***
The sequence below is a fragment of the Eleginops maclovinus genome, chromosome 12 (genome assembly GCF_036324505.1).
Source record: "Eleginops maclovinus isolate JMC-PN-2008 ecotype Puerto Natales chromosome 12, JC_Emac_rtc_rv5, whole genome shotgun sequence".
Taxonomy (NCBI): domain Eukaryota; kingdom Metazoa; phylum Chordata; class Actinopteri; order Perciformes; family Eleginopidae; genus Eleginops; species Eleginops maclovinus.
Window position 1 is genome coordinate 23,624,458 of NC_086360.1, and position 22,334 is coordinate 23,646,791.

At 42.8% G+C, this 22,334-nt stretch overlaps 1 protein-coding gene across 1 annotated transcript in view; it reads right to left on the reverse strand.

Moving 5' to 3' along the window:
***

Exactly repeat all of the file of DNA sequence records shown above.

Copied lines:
The sequence below is a fragment of the Eleginops maclovinus genome, chromosome 12 (genome assembly GCF_036324505.1).
Source record: "Eleginops maclovinus isolate JMC-PN-2008 ecotype Puerto Natales chromosome 12, JC_Emac_rtc_rv5, whole genome shotgun sequence".
Taxonomy (NCBI): domain Eukaryota; kingdom Metazoa; phylum Chordata; class Actinopteri; order Perciformes; family Eleginopidae; genus Eleginops; species Eleginops maclovinus.
Window position 1 is genome coordinate 23,624,458 of NC_086360.1, and position 22,334 is coordinate 23,646,791.

At 42.8% G+C, this 22,334-nt stretch overlaps 1 protein-coding gene across 1 annotated transcript in view; it reads right to left on the reverse strand.

Moving 5' to 3' along the window: